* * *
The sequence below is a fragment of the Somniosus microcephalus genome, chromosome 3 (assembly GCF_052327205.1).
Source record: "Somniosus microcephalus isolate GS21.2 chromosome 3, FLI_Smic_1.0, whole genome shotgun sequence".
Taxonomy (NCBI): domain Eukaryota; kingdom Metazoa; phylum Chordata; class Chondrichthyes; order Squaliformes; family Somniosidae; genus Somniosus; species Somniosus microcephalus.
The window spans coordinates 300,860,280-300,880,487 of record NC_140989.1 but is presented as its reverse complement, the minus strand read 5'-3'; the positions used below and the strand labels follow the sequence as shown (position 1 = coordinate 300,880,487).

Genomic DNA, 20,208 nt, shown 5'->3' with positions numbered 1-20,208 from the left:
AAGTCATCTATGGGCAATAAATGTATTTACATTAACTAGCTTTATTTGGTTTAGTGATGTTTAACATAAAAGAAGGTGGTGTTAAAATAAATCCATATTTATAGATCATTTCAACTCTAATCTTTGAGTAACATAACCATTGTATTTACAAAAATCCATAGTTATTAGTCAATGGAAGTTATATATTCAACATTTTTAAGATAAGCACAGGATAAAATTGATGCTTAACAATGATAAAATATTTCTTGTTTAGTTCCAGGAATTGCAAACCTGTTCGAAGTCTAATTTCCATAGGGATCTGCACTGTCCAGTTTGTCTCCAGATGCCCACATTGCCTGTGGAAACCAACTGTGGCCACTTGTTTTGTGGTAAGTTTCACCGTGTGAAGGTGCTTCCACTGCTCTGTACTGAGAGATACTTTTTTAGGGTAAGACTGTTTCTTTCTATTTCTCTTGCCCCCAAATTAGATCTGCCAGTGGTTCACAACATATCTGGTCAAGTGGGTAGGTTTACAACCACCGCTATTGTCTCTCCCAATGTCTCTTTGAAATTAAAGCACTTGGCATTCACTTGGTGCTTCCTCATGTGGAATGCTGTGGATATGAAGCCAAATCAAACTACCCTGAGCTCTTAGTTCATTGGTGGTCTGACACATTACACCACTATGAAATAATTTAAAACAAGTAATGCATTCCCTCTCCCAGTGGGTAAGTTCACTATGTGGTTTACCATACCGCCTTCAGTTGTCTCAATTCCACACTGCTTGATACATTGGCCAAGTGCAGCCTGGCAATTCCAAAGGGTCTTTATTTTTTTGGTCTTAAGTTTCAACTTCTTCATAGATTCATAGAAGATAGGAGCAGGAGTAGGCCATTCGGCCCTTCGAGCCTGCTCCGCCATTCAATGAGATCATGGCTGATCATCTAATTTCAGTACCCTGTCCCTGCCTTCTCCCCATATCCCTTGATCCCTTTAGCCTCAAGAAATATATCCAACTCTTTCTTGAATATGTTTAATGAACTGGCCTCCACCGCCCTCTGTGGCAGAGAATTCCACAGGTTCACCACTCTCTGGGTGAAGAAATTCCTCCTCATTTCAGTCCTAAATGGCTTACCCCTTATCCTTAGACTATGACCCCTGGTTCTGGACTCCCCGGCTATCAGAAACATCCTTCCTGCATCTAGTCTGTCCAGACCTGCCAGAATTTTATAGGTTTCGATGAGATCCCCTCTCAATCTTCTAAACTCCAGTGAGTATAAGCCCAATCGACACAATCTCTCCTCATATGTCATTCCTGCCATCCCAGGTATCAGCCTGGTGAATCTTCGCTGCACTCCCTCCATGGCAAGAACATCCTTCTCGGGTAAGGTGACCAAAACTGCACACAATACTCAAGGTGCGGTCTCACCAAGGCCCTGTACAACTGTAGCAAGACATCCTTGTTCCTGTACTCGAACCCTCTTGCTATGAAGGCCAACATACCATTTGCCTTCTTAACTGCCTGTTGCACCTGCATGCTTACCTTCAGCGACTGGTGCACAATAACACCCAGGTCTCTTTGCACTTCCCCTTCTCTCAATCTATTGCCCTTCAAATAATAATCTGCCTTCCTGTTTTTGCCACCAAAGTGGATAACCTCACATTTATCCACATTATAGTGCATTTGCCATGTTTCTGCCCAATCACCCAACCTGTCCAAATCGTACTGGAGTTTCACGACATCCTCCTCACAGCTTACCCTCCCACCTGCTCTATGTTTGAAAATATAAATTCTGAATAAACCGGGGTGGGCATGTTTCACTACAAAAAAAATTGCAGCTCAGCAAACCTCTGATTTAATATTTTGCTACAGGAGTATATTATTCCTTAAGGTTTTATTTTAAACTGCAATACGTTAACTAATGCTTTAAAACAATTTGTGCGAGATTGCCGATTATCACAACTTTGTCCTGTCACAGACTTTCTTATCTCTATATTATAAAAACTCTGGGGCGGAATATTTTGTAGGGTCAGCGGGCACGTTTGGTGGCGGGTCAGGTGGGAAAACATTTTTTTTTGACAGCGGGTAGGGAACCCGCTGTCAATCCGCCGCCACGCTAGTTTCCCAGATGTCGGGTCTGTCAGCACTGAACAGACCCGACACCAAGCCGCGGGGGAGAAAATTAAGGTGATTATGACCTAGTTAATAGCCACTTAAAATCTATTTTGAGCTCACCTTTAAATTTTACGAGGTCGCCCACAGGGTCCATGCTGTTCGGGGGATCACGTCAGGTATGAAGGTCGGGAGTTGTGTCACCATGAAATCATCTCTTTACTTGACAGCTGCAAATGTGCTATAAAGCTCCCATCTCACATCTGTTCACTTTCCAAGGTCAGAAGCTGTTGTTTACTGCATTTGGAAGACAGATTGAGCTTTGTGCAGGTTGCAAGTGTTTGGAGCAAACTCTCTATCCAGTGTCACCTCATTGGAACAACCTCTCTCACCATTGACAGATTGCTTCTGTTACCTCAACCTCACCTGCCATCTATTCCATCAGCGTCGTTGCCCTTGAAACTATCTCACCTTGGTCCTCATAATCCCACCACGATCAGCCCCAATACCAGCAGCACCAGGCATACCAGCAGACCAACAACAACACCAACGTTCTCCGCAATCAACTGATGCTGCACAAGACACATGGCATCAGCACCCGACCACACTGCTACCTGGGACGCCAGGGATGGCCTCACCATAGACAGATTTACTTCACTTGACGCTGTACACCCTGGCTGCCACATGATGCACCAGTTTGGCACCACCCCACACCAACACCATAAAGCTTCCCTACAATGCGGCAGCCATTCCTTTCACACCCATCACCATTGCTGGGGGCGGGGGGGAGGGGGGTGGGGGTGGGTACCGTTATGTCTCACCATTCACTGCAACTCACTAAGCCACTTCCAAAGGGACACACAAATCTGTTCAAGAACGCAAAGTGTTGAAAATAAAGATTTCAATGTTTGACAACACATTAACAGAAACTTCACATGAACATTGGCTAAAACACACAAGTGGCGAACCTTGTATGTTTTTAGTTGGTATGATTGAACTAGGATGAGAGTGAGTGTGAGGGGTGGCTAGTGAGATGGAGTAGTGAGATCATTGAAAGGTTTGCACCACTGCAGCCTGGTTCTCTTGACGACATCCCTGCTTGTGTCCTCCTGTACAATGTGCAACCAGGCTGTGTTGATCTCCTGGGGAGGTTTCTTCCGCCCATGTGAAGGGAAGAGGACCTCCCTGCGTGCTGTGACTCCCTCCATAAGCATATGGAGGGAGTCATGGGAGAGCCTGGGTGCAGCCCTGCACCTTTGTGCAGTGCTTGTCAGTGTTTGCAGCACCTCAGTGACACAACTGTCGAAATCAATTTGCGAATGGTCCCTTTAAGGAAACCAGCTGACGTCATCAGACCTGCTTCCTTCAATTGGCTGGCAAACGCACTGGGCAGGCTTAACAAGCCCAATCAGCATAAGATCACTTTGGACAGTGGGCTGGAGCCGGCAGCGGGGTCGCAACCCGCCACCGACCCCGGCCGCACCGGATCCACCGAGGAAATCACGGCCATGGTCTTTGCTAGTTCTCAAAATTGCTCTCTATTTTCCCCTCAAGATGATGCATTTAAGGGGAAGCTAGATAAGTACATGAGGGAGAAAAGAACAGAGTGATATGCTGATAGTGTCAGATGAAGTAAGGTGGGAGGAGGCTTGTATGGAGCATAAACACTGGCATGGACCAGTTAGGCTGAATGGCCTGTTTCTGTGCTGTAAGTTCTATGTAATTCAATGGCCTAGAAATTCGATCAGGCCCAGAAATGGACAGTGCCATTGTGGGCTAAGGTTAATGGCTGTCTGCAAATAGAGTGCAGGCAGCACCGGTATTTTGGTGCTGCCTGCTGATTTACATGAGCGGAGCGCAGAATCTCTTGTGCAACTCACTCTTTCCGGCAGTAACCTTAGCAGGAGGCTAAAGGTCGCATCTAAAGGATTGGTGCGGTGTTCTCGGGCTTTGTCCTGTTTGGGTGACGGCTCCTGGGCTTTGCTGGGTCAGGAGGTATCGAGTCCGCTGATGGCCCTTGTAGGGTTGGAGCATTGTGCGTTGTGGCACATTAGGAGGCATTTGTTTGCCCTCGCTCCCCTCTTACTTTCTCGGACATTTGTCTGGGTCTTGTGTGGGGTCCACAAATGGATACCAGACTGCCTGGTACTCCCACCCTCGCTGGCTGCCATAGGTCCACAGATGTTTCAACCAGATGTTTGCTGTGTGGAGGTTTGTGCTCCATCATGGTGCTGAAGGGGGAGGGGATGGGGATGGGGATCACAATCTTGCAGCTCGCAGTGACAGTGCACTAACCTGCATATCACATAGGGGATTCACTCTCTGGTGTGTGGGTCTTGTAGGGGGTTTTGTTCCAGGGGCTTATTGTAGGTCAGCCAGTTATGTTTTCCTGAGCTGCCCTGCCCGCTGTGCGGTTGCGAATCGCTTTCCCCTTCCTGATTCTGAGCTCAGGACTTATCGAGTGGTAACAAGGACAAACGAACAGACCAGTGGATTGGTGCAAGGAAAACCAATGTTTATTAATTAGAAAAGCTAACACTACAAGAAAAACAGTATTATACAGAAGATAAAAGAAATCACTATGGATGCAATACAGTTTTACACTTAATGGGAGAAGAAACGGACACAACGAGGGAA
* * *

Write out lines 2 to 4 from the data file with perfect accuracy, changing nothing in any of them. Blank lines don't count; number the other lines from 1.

Source record: "Somniosus microcephalus isolate GS21.2 chromosome 3, FLI_Smic_1.0, whole genome shotgun sequence".
Taxonomy (NCBI): domain Eukaryota; kingdom Metazoa; phylum Chordata; class Chondrichthyes; order Squaliformes; family Somniosidae; genus Somniosus; species Somniosus microcephalus.
The window spans coordinates 300,860,280-300,880,487 of record NC_140989.1 but is presented as its reverse complement, the minus strand read 5'-3'; the positions used below and the strand labels follow the sequence as shown (position 1 = coordinate 300,880,487).